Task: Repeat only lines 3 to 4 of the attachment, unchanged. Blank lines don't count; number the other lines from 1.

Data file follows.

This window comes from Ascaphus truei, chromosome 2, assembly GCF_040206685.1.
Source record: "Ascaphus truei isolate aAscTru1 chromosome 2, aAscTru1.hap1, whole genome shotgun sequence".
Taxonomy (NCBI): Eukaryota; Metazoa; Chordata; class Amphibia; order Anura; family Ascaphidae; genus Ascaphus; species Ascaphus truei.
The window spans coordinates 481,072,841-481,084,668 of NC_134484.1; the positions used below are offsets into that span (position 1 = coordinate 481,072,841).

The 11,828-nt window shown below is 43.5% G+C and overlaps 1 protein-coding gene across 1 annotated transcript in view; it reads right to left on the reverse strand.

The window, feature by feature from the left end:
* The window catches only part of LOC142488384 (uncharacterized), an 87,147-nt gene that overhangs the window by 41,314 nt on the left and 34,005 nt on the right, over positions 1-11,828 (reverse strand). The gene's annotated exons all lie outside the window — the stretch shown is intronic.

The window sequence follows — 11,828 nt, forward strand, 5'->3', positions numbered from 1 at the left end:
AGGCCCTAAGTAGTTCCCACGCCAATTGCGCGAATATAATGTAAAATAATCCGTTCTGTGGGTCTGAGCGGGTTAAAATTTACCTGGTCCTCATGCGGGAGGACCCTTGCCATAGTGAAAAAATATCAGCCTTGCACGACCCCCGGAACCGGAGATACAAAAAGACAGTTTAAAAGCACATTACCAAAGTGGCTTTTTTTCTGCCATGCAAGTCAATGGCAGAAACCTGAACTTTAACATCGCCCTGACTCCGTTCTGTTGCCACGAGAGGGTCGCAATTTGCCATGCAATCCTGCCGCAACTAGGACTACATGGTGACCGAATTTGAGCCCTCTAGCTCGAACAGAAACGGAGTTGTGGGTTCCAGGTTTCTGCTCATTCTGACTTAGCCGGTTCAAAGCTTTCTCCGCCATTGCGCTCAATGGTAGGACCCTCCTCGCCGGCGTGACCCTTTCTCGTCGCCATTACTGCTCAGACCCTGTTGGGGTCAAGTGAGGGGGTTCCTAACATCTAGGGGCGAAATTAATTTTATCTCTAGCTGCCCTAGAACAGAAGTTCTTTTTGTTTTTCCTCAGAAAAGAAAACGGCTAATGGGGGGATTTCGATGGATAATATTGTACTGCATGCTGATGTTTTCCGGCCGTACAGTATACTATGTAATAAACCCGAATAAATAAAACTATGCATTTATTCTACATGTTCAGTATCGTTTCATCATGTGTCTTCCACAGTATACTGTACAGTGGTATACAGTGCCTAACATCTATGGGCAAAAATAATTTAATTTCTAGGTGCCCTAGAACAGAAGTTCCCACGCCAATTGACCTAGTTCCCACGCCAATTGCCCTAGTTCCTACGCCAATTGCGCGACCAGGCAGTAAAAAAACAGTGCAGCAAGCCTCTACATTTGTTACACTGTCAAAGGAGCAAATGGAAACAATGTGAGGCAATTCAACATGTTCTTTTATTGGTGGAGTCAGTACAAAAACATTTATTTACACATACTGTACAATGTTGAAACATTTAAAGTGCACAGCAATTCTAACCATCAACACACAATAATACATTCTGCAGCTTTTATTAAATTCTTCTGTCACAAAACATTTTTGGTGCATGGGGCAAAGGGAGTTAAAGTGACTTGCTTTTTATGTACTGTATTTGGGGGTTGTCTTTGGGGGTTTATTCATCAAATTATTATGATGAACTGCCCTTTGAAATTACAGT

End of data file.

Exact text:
Taxonomy (NCBI): Eukaryota; Metazoa; Chordata; class Amphibia; order Anura; family Ascaphidae; genus Ascaphus; species Ascaphus truei.
The window spans coordinates 481,072,841-481,084,668 of NC_134484.1; the positions used below are offsets into that span (position 1 = coordinate 481,072,841).